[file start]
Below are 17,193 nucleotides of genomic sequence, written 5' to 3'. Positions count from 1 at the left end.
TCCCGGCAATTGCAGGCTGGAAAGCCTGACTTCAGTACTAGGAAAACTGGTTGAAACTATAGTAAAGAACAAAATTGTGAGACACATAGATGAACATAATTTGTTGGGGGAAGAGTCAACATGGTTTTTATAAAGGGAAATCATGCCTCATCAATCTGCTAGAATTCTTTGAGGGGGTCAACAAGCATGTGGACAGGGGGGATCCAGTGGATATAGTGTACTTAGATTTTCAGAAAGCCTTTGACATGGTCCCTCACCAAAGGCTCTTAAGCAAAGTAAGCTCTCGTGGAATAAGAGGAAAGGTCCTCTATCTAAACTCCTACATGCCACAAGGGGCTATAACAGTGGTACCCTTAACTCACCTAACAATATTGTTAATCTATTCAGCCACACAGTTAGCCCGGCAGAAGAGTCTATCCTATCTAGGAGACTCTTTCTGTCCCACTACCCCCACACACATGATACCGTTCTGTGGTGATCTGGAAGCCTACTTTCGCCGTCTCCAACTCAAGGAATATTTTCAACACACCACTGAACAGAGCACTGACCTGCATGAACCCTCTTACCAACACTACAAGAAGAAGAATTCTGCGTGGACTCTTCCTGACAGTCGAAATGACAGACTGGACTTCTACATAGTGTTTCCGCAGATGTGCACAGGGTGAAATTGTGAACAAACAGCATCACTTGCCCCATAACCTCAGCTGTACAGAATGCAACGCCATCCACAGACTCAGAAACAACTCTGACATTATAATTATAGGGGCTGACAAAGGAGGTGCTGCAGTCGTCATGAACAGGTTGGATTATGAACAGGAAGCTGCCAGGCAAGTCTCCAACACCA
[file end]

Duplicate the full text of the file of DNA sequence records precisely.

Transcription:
Below are 17,193 nucleotides of genomic sequence, written 5' to 3'. Positions count from 1 at the left end.
TCCCGGCAATTGCAGGCTGGAAAGCCTGACTTCAGTACTAGGAAAACTGGTTGAAACTATAGTAAAGAACAAAATTGTGAGACACATAGATGAACATAATTTGTTGGGGGAAGAGTCAACATGGTTTTTATAAAGGGAAATCATGCCTCATCAATCTGCTAGAATTCTTTGAGGGGGTCAACAAGCATGTGGACAGGGGGGATCCAGTGGATATAGTGTACTTAGATTTTCAGAAAGCCTTTGACATGGTCCCTCACCAAAGGCTCTTAAGCAAAGTAAGCTCTCGTGGAATAAGAGGAAAGGTCCTCTATCTAAACTCCTACATGCCACAAGGGGCTATAACAGTGGTACCCTTAACTCACCTAACAATATTGTTAATCTATTCAGCCACACAGTTAGCCCGGCAGAAGAGTCTATCCTATCTAGGAGACTCTTTCTGTCCCACTACCCCCACACACATGATACCGTTCTGTGGTGATCTGGAAGCCTACTTTCGCCGTCTCCAACTCAAGGAATATTTTCAACACACCACTGAACAGAGCACTGACCTGCATGAACCCTCTTACCAACACTACAAGAAGAAGAATTCTGCGTGGACTCTTCCTGACAGTCGAAATGACAGACTGGACTTCTACATAGTGTTTCCGCAGATGTGCACAGGGTGAAATTGTGAACAAACAGCATCACTTGCCCCATAACCTCAGCTGTACAGAATGCAACGCCATCCACAGACTCAGAAACAACTCTGACATTATAATTATAGGGGCTGACAAAGGAGGTGCTGCAGTCGTCATGAACAGGTTGGATTATGAACAGGAAGCTGCCAGGCAAGTCTCCAACACCA